You really do need to think about that stuff -- as it is that kind of issue that should determine the kind of experience you should be getting. Most faculty are expected to have a "specialty" or "focus area" -- a realm of practice that will be the focus of the teaching and research. What do you want yours to be? You should settle that in your head before you go much further in your career planning.
  8. Visit  TooterIA profile page
    1
    Ditto to figuring out what area you want to teach before going any further. In my community college the instructors have real-life experience in Med/Surg, OB, Peds, and Mental Health. I have 7 years experience on Med/Surg and am gearing up to teach for the first time in the classroom in the spring. I am reading the text and studying, and it is a challenge. I cant imagine teaching my units of Neuro, Diabetes, Shock/Trauma, Immunity, and Endocrine with zero hospital experience.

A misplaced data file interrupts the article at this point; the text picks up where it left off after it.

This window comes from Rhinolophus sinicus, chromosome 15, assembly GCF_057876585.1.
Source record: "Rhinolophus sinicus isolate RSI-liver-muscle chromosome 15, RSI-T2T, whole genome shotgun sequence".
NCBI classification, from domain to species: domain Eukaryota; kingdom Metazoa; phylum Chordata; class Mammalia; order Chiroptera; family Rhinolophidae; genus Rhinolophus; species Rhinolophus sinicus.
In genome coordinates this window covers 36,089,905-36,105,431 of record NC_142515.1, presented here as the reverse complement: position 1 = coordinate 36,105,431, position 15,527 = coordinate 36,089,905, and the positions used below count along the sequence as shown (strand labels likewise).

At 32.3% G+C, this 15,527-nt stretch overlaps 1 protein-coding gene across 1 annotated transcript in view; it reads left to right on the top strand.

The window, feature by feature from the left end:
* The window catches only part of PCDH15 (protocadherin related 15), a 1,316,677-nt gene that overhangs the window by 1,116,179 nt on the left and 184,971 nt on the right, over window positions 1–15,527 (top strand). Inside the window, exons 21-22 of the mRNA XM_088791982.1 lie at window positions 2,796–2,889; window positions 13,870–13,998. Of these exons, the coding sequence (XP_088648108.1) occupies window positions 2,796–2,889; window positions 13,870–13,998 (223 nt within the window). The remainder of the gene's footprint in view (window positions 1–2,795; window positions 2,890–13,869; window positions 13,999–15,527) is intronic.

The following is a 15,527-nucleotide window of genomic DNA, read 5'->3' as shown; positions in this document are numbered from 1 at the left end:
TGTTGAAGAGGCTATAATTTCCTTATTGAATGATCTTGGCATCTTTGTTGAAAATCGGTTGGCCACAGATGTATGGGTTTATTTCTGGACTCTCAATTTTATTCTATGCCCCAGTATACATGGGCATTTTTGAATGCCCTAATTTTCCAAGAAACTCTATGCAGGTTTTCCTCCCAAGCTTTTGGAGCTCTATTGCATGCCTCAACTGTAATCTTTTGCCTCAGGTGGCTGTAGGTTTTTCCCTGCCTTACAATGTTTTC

If you want to teach nursing theory and adult health, I would try very hard to get a hospital job to get some experience. When I was a student, it was very obvious when a teacher did not have real-life experience in what they were teaching us. They were by far the poorer instructors.
    Jessica
    lkwashington likes this.
  9. Visit  lkwashington profile page
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    I am an instructor. I see this now in some of the nursing instructor where I work and its a shame. I feel sorry for the students who pay all of this money and can't understand the information that is trying to be presented to them because the instructor don't know how to present it. These are the students I'll we be receiving the next semester. This will make my job harder, but I do attempt to help the students as much as I can.
  10. Visit  chrisranjana.com profile page